In the nutrition world, black foods are white-hot. The pigment that gives them their gothic hue provides a key antioxidant linked to anti-aging as well as heart disease and cancer prevention. So, in honor of Halloween, here of five of my favorite raven-colored foods, along with suggestions for adding them to your diet: 

Black Quinoa: You may be familiar with golden or even red quinoa, but this whole grain also comes in black. I love to cook and chill it, then sprinkle onto a garden salad or fold it into organic soy yogurt along with fresh in-season fruit (right now sliced apples, pears, seedless grapes or persimmons), cinnamon and slivered almonds.

Black Rice: Recent research found that compared to brown rice, black rice packs more potent anti-inflammatory properties. That’s key because inflammation is a known trigger of aging and disease. It’s awesome in place of brown rice in any recipe, and I love it in stuffed peppers.

Black Sesame Seeds: These mineral-rich seeds contain natural properties that fight inflammation and lower cholesterol. I use them to garnish stir-frys, but I also love them in my ‘speedy slaw.’ I whisk together brown rice vinegar, freshly squeezed OJ, fresh grated ginger, orange zest, roasted garlic and white pepper, toss with shredded cabbage and garnish with black sesame seeds.

Black Olives: My favorite way to enjoy these gems, which are bursting with good-for-you fat, is in the form of tapenade. It makes a delicious (and healthier) alternative to mayo, and it’s an easy way to dress up beans. Just toss cannellini beans in black olive tapenade and add them to a garden salad, or serve along with veggie crudites and whole-grain crackers.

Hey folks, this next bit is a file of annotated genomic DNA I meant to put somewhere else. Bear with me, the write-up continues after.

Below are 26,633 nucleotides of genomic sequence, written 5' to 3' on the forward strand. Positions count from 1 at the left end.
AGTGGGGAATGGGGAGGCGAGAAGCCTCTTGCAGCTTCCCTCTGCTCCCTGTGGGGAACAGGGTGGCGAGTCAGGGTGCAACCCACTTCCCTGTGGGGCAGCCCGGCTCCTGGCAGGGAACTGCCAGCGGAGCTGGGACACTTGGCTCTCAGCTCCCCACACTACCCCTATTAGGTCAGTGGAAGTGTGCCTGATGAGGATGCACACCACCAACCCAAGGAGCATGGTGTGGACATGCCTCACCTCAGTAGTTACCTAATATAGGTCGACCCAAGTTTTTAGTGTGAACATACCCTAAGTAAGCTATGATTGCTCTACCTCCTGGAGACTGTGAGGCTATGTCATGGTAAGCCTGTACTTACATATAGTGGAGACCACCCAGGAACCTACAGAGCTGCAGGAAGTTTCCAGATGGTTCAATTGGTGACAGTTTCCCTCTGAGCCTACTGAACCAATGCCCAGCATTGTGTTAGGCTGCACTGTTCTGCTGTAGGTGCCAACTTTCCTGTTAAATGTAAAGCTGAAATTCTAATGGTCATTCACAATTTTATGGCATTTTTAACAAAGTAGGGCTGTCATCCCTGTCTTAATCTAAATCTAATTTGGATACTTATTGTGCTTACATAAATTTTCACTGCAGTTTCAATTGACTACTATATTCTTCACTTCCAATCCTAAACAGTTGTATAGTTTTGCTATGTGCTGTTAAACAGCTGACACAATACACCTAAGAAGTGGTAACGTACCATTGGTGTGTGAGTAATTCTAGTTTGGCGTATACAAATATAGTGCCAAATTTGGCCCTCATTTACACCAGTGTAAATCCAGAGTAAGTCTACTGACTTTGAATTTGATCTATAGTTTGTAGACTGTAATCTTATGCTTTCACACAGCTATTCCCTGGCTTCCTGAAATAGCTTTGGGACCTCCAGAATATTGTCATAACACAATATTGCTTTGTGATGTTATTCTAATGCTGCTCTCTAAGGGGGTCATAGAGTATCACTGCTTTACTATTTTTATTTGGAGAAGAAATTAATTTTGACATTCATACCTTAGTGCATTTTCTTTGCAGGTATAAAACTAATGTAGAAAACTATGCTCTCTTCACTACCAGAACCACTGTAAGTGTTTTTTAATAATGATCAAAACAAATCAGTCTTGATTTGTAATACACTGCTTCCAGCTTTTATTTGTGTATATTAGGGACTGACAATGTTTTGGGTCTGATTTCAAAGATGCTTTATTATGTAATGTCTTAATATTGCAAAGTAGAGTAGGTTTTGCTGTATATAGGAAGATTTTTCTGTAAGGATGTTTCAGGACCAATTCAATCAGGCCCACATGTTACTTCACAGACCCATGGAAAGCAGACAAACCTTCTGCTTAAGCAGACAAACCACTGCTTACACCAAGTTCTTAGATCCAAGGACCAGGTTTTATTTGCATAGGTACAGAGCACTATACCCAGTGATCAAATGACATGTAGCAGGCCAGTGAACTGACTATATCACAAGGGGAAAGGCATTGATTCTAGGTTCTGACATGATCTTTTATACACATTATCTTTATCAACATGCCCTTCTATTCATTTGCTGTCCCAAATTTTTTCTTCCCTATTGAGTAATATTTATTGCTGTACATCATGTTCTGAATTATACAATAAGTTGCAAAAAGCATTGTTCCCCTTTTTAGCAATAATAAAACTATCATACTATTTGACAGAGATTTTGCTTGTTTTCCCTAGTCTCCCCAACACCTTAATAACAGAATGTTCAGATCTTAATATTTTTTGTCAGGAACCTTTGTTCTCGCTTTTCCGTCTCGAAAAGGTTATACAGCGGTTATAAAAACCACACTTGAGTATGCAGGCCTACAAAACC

Black Mission Figs: A quarter cup (the size of a golf ball) packs 20 percent of the fiber you need daily, and figs also provide key minerals, including potassium, calcium and iron. I love to remove the stem, mince, and toss them into hot or cold cereal, or slice and fill with a mixture of nut butter combined with rolled oats and spices, or dip them in melted dark chocolate– yum!

Fun fact: Only 7 percent of people say black is their favorite color, but even fewer choose yellow at just 5 percent (blue is tops). What’s your favorite color or favorite black food? Please share your thoughts here or tweet them to @cynthiasass and @Shape_Magazine!

Cynthia Sass is a registered dietitian with master's degrees in both nutrition science and public health. Frequently seen on national TV, she's a SHAPE contributing editor and nutrition consultant to the New York Rangers and Tampa Bay Rays. Her latest New York Times best seller is S.A.S.S! Yourself Slim: Conquer Cravings, Drop Pounds and Lose Inches.

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